“One thing we should mention just in terms of him with the Springboks,” says Kinsella, “I absolutely despise the begrudgery towards him that I’ve seen from quite a lot of people.

“I know I shouldn’t judge off Twitter but people are really getting stuck into him from what I can see. He’s not the attack coach, that’s the thing we should we should mention.

“He does analysis on opposition individual players and defensive structures and feeds that back to Rassie Erasmus and Jacques Nienaber, so essentially doing a very specific kind of analysis role. Rassie Erasmus mentioned that he was really influential in the Wales week and in the Italy week in particular because he knows those players from having worked with Munster for several years. He knew quite a lot of those guys and he was able to add a lot of detail in that sense.

felix-jones Source: James Crombie/INPHO

“He’s not deciding what they do in attack, and that wasn’t even the case really with Munster when Erasmus was in charge and then Johann van Graan. He’s the guy putting in to place those plans from the head coaches. Obviously the Munster attack didn’t fire on a couple of occasions and everyone takes responsibility for that, but I think it is very exciting for a 32-year-old who is still learning the ropes really in this game and up to a year or two ago wasn’t even sure if he was going to be a career coach, he put his Masters in Sports Exercise Performance Psychology on hold to get into this, but it’s really exciting for an Irish coach that young to be involved in this, the biggest occasion in the game, and I think it will be really fascinating to see what happens next for him.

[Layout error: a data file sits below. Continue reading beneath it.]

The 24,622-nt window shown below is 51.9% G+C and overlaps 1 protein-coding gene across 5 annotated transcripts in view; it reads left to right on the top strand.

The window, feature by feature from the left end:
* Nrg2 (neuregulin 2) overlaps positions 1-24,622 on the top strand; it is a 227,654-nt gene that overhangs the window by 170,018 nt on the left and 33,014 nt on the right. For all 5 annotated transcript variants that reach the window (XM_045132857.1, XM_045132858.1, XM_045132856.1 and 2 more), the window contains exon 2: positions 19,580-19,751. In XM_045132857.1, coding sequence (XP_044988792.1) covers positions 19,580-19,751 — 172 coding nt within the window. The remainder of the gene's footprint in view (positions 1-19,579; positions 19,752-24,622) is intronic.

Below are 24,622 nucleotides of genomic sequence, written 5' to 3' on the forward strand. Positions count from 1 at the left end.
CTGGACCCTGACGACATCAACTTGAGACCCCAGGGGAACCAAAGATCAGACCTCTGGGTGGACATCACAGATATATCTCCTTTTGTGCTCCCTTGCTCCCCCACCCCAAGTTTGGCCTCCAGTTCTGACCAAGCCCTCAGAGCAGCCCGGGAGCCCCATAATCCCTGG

“Obviously he’s got a massive work ethic and I think he will be much in demand, particularly if he’s a World Cup winner, and then it will be really interesting to see his own philosophy on the game and what comes out in that regard.

“I remember talking to Jason Holland about him – ‘Dutchy’ Holland who was a cult hero in Munster as a centre, and he’s now with the Hurricanes in New Zealand — and he’s been a bit of a sounding board for Jones, and he said it will be interesting to see when he gets his own team. Because his philosophy on the game, I think, would be a little bit different to what someone like Erasmus believes should be focused on.

“While he can obviously fit in and impress a guy of Rassie Erasmus’ stature and Jacques Nienaber, those guys know their game, and he’s obviously learning about those styles of play, he’s getting all that experience and that will hopefully then be brought into whatever role he does next.”

Read more>>> Irishman Felix Jones will be involved in the World Cup final at the age of 32

It’s Rugby World Cup final week! On the latest episode of The42 Rugby Weekly, Murray Kinsella joins Gavan Casey and Sean Farrell to preview Saturday’s showdown between England and South Africa.